Last week the New York Times reported, Arctic’s Winter Sea Ice Drops to Its Lowest Recorded Level:
The extent of ice cover — a record low for the third straight year — is another indicator of the effects of global warming on the Arctic, a region that is among the hardest hit by climate change, scientists said.
“This is just another exclamation point on the overall loss of Arctic sea ice coverage that we’ve been seeing,” said Mark Serreze, the director of the National Snow and Ice Data Center, a government-backed research agency in Boulder, Colo. “We’re heading for summers with no sea ice coverage at all.”
Dr. Serreze said that such a situation, which would leave nothing but open ocean in summer until fall freeze-up begins, could occur by 2030, although many scientists say it may not happen for a decade or two after that.
Less ice coverage also means that there is more dark ocean to absorb more of the sun’s energy, which leads to more warming and melting in a feedback loop called Arctic amplification.
The data center said on Wednesday that sea ice in the Arctic had reached maximum extent, of about 5.5 million square miles, on March 7. That is an area nearly twice the size of Australia, but about 470,000 square miles less than the average maximum from 1981 to 2010.
Much of the ice also appears to be thinner than normal, Dr. Serreze said, another result of the unusually warm temperatures in the Arctic this winter.
“The Arctic Ocean was extremely warm over the winter, and there was a very impressive series of heat waves,” Dr. Serreze said. “I’ve never seen anything like this before.”
On Monday, new research from Penn State University supports the notion that extreme weather events like floods, drought, heat waves and wildfires are happening more often and that there is a link between the increase and rising greenhouse gases in the atmosphere.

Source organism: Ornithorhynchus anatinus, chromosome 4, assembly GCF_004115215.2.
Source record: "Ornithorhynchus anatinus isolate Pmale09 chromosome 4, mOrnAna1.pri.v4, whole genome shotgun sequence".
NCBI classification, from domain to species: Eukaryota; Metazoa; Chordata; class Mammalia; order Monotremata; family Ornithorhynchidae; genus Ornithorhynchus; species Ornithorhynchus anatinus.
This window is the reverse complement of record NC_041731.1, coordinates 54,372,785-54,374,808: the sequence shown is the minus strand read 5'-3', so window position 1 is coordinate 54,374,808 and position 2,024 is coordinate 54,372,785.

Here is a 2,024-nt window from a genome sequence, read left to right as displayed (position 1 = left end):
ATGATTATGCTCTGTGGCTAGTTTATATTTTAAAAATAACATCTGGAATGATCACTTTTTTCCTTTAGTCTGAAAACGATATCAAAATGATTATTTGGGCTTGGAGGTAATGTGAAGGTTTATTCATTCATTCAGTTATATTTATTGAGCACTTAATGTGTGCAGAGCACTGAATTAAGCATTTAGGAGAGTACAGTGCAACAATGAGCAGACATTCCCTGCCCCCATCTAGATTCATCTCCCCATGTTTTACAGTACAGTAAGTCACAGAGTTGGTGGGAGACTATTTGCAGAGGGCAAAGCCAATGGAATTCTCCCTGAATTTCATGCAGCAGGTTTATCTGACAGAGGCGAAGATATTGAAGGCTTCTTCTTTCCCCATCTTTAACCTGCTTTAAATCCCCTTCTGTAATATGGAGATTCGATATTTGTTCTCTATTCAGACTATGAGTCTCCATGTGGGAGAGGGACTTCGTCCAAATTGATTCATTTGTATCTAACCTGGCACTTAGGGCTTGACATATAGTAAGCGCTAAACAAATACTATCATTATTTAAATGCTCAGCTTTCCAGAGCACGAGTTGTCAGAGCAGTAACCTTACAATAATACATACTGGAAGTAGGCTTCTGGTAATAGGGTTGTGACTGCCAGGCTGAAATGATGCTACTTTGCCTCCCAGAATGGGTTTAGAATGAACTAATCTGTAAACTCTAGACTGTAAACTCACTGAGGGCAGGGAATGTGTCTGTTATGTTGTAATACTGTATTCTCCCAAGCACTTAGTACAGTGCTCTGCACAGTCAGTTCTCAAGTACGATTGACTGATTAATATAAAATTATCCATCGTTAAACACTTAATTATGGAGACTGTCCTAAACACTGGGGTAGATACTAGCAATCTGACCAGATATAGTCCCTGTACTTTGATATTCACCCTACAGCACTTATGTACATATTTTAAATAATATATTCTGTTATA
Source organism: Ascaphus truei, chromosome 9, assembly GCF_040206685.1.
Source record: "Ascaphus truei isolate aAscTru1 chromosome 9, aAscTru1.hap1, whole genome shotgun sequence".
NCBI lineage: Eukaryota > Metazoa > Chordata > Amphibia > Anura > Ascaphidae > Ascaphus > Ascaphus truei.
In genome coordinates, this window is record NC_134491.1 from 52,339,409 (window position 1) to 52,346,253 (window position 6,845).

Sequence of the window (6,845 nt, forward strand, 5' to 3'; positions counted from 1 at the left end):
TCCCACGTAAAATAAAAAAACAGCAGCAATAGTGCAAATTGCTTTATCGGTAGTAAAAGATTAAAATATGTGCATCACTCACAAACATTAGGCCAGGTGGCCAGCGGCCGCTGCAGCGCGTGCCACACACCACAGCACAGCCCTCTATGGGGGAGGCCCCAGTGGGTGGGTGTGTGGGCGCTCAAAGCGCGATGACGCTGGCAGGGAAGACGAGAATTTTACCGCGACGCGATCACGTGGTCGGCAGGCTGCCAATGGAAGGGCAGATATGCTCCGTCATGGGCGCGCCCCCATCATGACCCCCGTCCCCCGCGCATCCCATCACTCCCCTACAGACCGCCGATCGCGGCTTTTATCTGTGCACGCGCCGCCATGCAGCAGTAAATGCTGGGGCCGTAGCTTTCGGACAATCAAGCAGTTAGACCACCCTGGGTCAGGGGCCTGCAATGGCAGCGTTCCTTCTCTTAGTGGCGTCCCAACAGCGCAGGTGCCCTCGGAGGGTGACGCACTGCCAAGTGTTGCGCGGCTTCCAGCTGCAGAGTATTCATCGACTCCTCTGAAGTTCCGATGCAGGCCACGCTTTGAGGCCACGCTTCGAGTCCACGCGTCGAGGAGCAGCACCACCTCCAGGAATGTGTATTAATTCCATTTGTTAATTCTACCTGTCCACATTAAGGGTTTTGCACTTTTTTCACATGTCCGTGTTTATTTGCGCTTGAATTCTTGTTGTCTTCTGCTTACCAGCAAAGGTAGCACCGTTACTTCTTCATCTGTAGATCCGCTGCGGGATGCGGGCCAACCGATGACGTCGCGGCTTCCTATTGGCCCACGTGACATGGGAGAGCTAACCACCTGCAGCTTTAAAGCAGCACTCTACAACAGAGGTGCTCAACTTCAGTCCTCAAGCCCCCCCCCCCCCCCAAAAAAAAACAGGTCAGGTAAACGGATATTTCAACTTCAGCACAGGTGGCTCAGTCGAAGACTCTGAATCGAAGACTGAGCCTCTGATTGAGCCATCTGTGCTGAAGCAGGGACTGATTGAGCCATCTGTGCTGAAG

“We are now able to connect the dots when it comes to human-caused global warming and an array of extreme recent weather events,” said Michael Mann, a respected atmospheric scientist and and director of the university’s Earth System Science Center.
So today, Donald Trump committed the U.S. to his anti-science climate change denial. Trump Signs Executive Order Unwinding Obama Climate Policies:
President Trump signed on Tuesday a much-anticipated executive order intended to roll back most of President Barack Obama’s climate-change legacy, celebrating the move as a way to promote energy independence and to restore thousands of lost coal industry jobs — jobs that are not coming back. Trump promised to bring back coal jobs. That promise ‘will not be kept,’ experts say; Coal Mining Jobs Trump Would Bring Back No Longer Exist.
Flanked by coal miners at a ceremony at the Environmental Protection Agency, Mr. Trump signed a short document titled the “Energy Independence” executive order, directing the agency to start the legal process of withdrawing and rewriting the Clean Power Plan, the centerpiece of Mr. Obama’s policies to fight global warming.
The order also takes aim at a suite of narrower but significant Obama-era climate and environmental policies, including lifting a short-term ban on new coal mining on public lands.
The executive order does not address the United States’ participation in the 2015 Paris Agreement, the landmark accord that committed nearly every country to take steps to reduce climate-altering pollution. But experts note that if the Trump program is enacted, it will all but ensure that the United States cannot meet its clean air commitments under the accord.
Mr. Trump advertised the moves as a way to decrease the nation’s dependence on imported fuels and revive the flagging coal industry.
But energy economists say the order falls short of both of those goals — in part because the United States already largely relies on domestic sources for the coal and natural gas that fires most of the nation’s power plants.
“We don’t import coal,” said Robert N. Stavins, an energy economist at Harvard University. “So in terms of the Clean Power Plan, this has nothing to do with so-called energy independence whatsoever.”
Trump’s executive order will not result in reversal of the Clean Power Plan any time soon, as Nancy Le Tourneau explains at the Political Animal blog. The Glaring Omissions in Trump’s Climate Rule:
In an effort to get his administration back on track after a miserable week, today Trump will sign a new executive order that initiates his efforts to roll back Obama’s climate change policies.
President Trump will take the most significant step yet in obliterating his predecessor’s environmental record Tuesday, instructing federal regulators to rewrite key rules curbing U.S. carbon emissions.
The sweeping executive order also seeks to lift a moratorium on federal coal leasing and remove the requirement that federal officials consider the impact of climate change when making decisions.